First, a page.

In a film with a self-absorbed directorial vision, concentrating solely on the look, it is difficult for the cast to stand up and be noticed. Only DiCaprio manages it, his screen presence bringing an intensity that the film severely lacks up until his introduction. His turn as the delusional Gatsby is strong, though the repetition of his overused term of affection ‘old sport’ does hinder the enjoyment. Reading the phrase over and over again in the novel establishes it as something the character says a lot but without overemphasising the point, but after hearing it every second sentence in the film, it starts to grate a little. Despite this, his performance is magnetic, and at the height of his characters frustration, we are treated to a flash of brilliance not dissimilar to the ‘skull scene’ in Django Unchained where Leo shows us what he can do, so in control when his character loses it. Where DiCaprio is deep, Maguire is contrastingly shallow. His wide-eyed expression constant and his whining voiceover irritating, reminiscent of his dopey Peter Parker portrayals. The only reason he should be looking so shocked continuously is that people keep giving him acting jobs. Mulligan and Edgerton are a little better, but not much. Mulligan plays Daisy with an enduring innocence, her angelic features and dainty frame help achieve a certain attractive vulnerability that is fun to watch throughout, but I feel she isn’t given enough opportunity to glow. Edgerton’s Tom is passable, but distinctly average, escaping the hard-done-by nice guy roles he is more suited to. Minor supporting roles from Jason Clarke and Isla Fisher are just that, minor, but necessary, both key in the pivotal plot devices.
Luhrmann’s creativity has gone to good use in the past, his work benefiting from his active imagination but with ‘The Great Gatsby’, it is misguided and out of place. The plot of the book is glossed over, substituted with over indulgent cinematography, and the characters aren’t given the depth that they deserve. The novel takes you into Jay Gatsby’s mind, exploring his idealistic, yet compulsive notions of the perfect life. His naive thoughts and supposed fabricated tales of his past are a joy to behold, as he tries endlessly to make this a reality. However this latest effort from a mind just as determined, runs parallel in its result, resembling a dream that’s a relief to wake up from.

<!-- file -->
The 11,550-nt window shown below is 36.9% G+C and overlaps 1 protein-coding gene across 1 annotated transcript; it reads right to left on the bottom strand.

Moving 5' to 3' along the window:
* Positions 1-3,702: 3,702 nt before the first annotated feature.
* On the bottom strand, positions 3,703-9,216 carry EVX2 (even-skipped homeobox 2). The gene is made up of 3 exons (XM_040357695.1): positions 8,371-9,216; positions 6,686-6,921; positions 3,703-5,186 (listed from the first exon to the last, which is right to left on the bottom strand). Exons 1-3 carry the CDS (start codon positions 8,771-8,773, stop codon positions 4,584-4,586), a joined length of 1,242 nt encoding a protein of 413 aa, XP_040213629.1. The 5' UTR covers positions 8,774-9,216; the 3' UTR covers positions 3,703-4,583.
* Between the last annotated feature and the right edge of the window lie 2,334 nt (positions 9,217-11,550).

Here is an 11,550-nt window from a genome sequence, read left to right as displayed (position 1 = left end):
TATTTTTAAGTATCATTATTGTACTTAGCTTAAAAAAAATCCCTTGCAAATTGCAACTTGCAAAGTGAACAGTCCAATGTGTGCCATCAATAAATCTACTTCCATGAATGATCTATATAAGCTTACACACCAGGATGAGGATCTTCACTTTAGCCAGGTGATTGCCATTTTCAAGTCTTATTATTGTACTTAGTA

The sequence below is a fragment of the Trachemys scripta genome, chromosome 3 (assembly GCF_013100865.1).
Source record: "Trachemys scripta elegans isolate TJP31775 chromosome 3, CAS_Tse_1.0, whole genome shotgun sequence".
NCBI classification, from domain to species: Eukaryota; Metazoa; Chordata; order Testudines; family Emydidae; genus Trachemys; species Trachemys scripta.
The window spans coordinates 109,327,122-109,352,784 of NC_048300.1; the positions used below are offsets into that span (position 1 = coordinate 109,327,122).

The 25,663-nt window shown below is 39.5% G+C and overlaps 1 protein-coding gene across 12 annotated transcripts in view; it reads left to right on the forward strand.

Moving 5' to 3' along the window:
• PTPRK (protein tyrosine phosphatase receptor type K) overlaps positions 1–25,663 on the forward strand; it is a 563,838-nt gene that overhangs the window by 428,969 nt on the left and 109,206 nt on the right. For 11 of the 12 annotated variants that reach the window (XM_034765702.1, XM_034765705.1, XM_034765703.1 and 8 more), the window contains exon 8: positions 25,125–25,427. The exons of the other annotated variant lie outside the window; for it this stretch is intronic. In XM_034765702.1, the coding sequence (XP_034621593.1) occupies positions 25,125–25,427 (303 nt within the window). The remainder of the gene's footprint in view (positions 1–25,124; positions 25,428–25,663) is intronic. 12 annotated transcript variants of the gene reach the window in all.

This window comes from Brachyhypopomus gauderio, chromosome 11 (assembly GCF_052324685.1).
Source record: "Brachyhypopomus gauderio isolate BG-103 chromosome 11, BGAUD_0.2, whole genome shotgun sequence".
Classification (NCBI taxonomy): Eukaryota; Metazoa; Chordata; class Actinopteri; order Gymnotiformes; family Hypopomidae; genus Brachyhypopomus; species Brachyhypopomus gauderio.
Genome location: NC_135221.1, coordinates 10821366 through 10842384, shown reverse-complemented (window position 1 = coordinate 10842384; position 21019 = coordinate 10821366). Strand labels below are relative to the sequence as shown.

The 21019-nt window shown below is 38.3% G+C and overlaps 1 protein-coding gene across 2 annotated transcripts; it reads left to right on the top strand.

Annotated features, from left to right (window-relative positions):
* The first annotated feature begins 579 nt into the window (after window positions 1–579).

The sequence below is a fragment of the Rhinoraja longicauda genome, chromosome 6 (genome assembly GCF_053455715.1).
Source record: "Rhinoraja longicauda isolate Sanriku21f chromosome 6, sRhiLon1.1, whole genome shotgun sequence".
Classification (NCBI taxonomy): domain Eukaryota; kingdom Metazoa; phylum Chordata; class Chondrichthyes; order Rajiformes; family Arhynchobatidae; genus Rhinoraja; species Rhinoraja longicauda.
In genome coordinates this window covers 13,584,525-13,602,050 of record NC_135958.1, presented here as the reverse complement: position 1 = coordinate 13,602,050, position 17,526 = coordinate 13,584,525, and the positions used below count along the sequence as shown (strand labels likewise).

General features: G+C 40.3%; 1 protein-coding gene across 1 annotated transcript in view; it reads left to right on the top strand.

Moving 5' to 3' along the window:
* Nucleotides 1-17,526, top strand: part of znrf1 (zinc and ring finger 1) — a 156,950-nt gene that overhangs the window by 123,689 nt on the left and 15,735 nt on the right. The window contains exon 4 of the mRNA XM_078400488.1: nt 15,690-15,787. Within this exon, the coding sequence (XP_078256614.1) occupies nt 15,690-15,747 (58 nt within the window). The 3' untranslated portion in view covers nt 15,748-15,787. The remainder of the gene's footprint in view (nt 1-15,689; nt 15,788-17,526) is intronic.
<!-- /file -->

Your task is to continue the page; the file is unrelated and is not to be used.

Wright, Pegg and Frost are back with the last in their trio of British comedies jokingly known as the ‘Three Flavours Cornetto trilogy’, due to the playful ice cream references featured, but also in reference to Polish director Krzysztof Kieslowski’s three colour trilogy where his political films were representative of the colours of the French flag. Like Edgar Wright’s loose trilogy, none of the films were strictly linked to one another, but had recurring themes throughout. All three in the Cornetto trilogy have acted in genre homage, firstly the ‘red’ zombie movie Shaun of the Dead, secondly the ‘blue’ buddy cop flick Hot Fuzz and finally the ‘green’ sci-fi adventure The World’s End. In this outing, a gang of school friends, led by Gary King (Simon Pegg) are brought back together, reuniting for the ‘Golden Mile’ pub crawl in their hometown Newton Haven. Reluctantly joining Gary in his quest to relive his youth are family man Andy (Nick Frost), high flying estate agent Oliver (Martin Freeman), fitness fanatic Steve (Paddy Considine) and car salesman Peter (Eddie Marsan), the latter three offering something new to the well established Pegg/Frost bromance that has been honed in previous works. Around five pubs in, the beer goggled eyes begin to spot strange differences in their old stomping ground and its inhabitants, and in typically find themselves in the midst of an apocalyptic body snatching invasion but attempt to carry on to the twelfth pub, The World’s End, against all odds.